Note: Don’t be too much of a cheapskate like me. I felt guilty afterwards when I reviewed how much discount I received from purchasing different merchandise. I realized how hard their life is and it could’ve been my way of contributing to their business if I hadn’t been such a prick and milked whatever I could out of their goods.
Ride a Bike, Exercise! Else Hire a Tuktuk
Bikes and Tuk Tuk Taxis are the main modes of transportation.
I wanted to rent a bike (1 to 2 USD per day) but my friend didn’t know how to ride one and we needed to visit the temples as fast as we could. Besides, it was already part of our hostel's package so we opted to ride the tuktuk.
But if you have more time on your hands and you would prefer to pass by the different temples at your own pace, you can rent a bicycle from different shops and hostels.
bike for exercise or tuktuk if you’re in a hurry
There were a lot of bikes that were available in our guesthouse but we didn’t really bother as we hired tuk tuk taxis (at 1 USD per ride). The most that can fit in the tuk tuk would be around 4 people but 3 is already enough.
Tall Trees and Orange Land
One thing I noticed right when we stepped foot on this city and toured the different sacred monuments were the tall trees and orange soil. I’ve never seen such huge and tall trees in my life! As for the soil, I already got this notion from one of my companions who’s been there; still I wanted to see it firsthand.
The orange soil made me wonder how Siem Reap looks like when it rains.There was no downpour during our whole stay which was still a good thing.
Dust and Heat
With the sun high up and dust particles around, be sure to bring a bottle of water or two. If your skin is sensitive, apply sunblock too! Wet tissues are going to be your best friends, but I preferred using face towels. After a long and tiring day of walking in the different temples, you definitely want to wipe of the dirt that gathered in your face as well as drink a cold glass of water to appease yourself from the hot climate.
Huge bathrooms are available near the temples so you don’t have to worry about where to take a leak or dump. Just ask the security personnel and there’s no extra cost for you to use them.
Ditch the Pants, Wear Shorts! (Not too Short for the Ladies)
I wore pants on my way to Siem Reap. Other than that, I never got to wear my extra pair during the whole trip. This also applies in Thailand. Unlike Hong Kong and Macau or even Malaysia, I was never pressured to wear fancy clothing because of how rugged the city is. Feel like Indiana Jones or Lara Croft with your adventure gear.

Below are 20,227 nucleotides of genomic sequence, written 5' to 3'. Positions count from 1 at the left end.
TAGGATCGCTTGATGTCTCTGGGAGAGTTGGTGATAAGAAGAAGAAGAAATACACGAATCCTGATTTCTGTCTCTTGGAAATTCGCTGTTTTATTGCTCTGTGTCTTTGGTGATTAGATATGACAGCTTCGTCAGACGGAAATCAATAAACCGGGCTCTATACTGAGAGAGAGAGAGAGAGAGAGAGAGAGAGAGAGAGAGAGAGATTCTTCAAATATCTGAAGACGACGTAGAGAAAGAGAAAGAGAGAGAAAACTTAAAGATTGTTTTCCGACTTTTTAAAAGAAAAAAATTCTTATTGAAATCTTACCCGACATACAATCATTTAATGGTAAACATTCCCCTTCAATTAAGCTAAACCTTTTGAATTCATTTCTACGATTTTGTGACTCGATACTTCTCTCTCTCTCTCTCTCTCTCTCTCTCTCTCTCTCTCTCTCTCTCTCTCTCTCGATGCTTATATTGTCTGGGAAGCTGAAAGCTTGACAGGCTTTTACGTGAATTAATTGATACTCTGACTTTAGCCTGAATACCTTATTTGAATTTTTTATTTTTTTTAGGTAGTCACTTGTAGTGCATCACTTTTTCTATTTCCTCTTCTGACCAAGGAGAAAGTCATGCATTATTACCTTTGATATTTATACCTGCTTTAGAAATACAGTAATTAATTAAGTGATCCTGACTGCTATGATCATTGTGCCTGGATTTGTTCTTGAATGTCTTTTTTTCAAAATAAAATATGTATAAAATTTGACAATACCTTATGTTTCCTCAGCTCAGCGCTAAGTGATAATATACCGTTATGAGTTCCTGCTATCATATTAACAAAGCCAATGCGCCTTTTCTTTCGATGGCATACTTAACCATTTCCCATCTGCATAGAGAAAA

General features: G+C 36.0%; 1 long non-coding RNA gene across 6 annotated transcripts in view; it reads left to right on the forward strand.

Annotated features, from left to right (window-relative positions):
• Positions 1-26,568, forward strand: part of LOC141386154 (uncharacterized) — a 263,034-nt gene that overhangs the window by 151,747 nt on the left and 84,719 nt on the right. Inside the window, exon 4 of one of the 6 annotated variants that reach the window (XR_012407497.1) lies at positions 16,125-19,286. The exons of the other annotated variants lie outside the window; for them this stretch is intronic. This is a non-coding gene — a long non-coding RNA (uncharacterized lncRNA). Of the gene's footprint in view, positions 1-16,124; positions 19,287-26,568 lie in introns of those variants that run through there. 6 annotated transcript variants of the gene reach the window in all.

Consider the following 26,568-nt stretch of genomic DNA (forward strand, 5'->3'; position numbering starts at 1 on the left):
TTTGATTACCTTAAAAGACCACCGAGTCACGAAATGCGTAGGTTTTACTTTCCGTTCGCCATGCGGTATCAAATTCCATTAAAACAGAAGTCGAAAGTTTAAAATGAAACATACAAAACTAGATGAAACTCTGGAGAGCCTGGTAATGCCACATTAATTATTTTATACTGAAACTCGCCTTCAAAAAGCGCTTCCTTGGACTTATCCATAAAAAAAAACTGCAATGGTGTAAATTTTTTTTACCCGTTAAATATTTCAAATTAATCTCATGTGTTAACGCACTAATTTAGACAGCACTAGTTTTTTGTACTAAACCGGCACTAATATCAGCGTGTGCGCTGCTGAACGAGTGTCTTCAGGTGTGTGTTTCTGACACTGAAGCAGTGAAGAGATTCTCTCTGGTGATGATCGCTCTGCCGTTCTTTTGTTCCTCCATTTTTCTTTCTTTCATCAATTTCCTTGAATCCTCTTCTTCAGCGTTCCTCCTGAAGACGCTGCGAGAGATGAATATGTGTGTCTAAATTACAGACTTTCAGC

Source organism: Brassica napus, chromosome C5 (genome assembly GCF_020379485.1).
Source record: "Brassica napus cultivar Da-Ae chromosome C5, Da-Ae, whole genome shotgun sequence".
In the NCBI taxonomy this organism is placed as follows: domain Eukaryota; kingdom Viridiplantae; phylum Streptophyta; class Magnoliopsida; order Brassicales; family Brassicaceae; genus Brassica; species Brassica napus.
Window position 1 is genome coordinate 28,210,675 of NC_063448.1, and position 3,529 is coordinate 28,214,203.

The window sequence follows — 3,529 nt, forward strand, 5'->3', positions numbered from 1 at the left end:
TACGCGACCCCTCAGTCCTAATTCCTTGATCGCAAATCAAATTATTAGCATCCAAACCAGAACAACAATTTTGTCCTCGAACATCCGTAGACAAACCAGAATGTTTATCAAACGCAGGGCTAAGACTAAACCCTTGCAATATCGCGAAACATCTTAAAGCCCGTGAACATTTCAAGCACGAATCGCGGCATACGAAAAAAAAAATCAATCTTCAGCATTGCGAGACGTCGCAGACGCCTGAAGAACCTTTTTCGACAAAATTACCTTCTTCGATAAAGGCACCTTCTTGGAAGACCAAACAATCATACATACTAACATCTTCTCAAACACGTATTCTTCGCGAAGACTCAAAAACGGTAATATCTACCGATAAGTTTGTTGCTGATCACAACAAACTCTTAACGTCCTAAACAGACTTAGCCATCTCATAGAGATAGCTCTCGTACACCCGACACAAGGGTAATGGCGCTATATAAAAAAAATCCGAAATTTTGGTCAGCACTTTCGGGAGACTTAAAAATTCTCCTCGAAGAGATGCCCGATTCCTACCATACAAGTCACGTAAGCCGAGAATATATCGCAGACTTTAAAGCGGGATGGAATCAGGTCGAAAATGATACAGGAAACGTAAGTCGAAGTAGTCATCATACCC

Considering that we were walking around different temples, I didn’t bother checking how I looked so long as I was comfortable with shorts and slippers too. If you’re a lady (or even a guy) who likes to wear skimpy shorts, make sure you have a back up as there are a few areas in the monuments that are not permitted if you dress too sexy.
Take Lots of Photos!
Change your profile pictures in Facebook right away. Like I’ve always said, the temples are beautiful so you can take hundreds (thousands even) of pictures along the way. Be prepared with your camera and make sure the battery is fully charged as every angle of every area is picture-worthy.
If you’re companions are game enough, you might even have a number of crazy shots added to your album.
Siem Reap is unassuming. When you spend a couple of days, it makes you reflect because of how simple life is in this city. It’s the same feeling I’ve felt with Dumaguete City in Negros Oriental. Probably because of how similarly quiet the two places are. You just want to chill out and grab a bottle of beer or sip a fresh fruit shake.
Take time to pause and read a book.
With its laidback environment, it is best to take time to pause and let the world revolve around you; read a book or let the quiet atmosphere sink in.
Khmer People are Kind
Aside from the temples, the best part about Cambodia is its people. In general, I’ve never met such a good-hearted lot when abroad. I haven’t been to a lot of countries but I can say that the people in Cambodia makes you feel at ease. No pretentions and just pure hearts.
Talking to Suti, a Khmer kid making ends meet.